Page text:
3. Hannah and Her Sisters (Woody Allen, 1986)
One of Woody Allen’s best ventures, this ensemble film follows three stories that intertwine and revolve around the three main sisters Hannah, Lee and Holly. Caine plays Elliot, Hannah’s husband who falls in love with her free spirited sister Lee, starting up an affair due to his unfulfilling marriage. The other two arcs feature Diane West, in an Academy Award winning role, as ex-drug addict Holly and Woody Allen in one of his most neurotic roles as Hannah’s hypochondriac ex-husband.
Caine’s role as Elliot, which earned him his first Academy Award, is also his most human and relatable as the conflicted and unfaithful husband who loses himself in his midlife crisis, which is helped, no doubt, by one of Allen’s greatest scripts. Rounding out this all star cast is Mia Farrow as Hannah, Barbara Hershey as Lee as well as Max Von Sydow, Carrie Fisher, John Turturro and Julia Louis-Dreyfuss in supporting roles. One of both Allen’s and Caine’s definitive films, Hannah and Her Sisters is an engaging poignant masterpiece.
2. The Italian Job (Peter Collinson, 1969)
The Italian Job is one of Britain’s most celebrated films of the 60s, encapsulating the culture and feel of the era as well as telling an exciting heist story. Michael Caine stars as the recently released playboy gangster Charlie Croker who learns of a stash of Chinese gold in Italy and forms a team to steal it. The film also stars two other national treasures, the playwright Noel Coward and comedian Benny Hill, as members of Caine’s gang.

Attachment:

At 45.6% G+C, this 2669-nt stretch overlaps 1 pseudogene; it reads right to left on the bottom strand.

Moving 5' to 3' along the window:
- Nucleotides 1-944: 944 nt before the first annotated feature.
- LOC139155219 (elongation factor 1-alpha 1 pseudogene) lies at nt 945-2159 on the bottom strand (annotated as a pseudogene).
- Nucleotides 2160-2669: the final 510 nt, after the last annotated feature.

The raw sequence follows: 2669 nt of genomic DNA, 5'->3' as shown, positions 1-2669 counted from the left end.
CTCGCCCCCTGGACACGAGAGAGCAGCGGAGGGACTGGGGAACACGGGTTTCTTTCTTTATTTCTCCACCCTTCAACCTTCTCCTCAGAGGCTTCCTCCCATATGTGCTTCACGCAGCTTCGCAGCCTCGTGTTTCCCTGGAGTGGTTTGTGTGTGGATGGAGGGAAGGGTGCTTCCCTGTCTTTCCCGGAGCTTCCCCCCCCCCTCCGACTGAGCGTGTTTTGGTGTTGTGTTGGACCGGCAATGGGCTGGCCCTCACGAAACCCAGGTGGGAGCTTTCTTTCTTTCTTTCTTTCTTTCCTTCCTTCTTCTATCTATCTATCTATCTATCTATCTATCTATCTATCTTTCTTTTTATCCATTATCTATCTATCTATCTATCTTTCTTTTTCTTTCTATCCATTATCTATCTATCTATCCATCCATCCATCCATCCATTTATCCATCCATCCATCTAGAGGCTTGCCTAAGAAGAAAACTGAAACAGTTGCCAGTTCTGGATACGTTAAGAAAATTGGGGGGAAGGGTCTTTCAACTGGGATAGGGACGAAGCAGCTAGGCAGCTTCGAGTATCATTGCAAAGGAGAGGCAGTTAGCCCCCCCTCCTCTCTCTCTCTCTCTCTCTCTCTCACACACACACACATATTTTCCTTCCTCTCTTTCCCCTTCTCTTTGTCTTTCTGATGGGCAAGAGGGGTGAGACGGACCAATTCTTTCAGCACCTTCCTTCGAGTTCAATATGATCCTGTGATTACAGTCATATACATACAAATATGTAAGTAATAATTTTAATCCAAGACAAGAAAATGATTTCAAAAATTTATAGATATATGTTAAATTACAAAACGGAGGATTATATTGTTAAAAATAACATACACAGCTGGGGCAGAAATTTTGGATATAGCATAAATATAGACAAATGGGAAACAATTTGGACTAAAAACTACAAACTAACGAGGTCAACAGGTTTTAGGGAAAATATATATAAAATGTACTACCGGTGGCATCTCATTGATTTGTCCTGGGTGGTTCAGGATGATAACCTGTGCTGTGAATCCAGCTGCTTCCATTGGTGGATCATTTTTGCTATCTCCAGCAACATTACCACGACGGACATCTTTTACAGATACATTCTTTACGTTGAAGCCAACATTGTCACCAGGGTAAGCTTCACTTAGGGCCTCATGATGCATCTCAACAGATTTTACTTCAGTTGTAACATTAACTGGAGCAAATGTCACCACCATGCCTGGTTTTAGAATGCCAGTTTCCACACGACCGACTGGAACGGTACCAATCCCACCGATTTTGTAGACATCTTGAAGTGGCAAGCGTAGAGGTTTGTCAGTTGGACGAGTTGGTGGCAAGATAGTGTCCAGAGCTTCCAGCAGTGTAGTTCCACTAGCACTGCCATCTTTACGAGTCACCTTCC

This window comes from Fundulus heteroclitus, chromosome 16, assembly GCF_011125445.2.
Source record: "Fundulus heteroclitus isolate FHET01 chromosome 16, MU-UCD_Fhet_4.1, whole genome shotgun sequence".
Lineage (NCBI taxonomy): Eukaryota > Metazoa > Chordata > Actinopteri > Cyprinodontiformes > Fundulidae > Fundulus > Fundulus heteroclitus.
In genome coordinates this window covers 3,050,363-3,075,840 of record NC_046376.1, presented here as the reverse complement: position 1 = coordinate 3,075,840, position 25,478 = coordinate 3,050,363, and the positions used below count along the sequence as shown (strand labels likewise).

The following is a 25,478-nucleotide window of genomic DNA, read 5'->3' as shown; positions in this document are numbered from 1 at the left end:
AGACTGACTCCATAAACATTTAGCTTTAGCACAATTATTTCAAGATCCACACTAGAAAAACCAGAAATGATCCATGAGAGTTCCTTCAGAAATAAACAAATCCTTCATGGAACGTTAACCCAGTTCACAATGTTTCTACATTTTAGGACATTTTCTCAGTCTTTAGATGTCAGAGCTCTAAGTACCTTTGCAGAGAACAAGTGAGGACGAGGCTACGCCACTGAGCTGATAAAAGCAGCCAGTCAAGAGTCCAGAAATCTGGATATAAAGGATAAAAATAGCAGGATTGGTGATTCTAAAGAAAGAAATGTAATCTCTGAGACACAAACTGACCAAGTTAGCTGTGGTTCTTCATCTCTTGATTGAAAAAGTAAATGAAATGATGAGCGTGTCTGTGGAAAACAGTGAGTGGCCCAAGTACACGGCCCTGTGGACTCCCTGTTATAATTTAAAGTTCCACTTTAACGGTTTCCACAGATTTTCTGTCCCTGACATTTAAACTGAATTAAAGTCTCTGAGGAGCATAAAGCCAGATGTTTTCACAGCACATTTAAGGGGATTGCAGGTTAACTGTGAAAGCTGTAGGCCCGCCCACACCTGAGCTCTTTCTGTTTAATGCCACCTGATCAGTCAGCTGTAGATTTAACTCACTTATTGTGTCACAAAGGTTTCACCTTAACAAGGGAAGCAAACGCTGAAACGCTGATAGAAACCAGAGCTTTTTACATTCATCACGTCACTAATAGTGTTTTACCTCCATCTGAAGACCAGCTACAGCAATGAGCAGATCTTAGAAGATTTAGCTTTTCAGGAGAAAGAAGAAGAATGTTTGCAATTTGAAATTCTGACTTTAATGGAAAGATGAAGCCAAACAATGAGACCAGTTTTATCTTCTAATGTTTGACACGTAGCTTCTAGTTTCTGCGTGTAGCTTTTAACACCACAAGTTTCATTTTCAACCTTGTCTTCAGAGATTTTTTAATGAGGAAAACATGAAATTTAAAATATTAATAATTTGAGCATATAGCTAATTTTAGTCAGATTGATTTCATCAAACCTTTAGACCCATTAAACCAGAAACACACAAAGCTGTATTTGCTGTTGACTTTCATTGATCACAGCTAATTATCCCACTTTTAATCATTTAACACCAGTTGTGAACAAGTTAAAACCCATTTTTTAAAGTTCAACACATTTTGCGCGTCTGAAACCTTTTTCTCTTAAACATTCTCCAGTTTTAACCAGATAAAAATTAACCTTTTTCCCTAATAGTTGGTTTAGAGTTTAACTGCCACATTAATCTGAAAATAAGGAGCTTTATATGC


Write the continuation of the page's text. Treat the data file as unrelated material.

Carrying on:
Caine’s character is, on paper, not as complex as many of his other roles, but he makes Croker his own by adding depth and making him a demanding and arrogant but still likable lead. This has become Caine’s most iconic film role in Britain, even though it never made it big in America. It’s also the role that has graced us with his most memorable quotes like “You’re only supposed to blow the bloody doors off!” and the closing line “Hang on lads; I’ve got a great idea”. Remade decently in 2003 with Mark Wahlberg, the original is a very intelligent heist film culminating in a thrilling cliffhanger.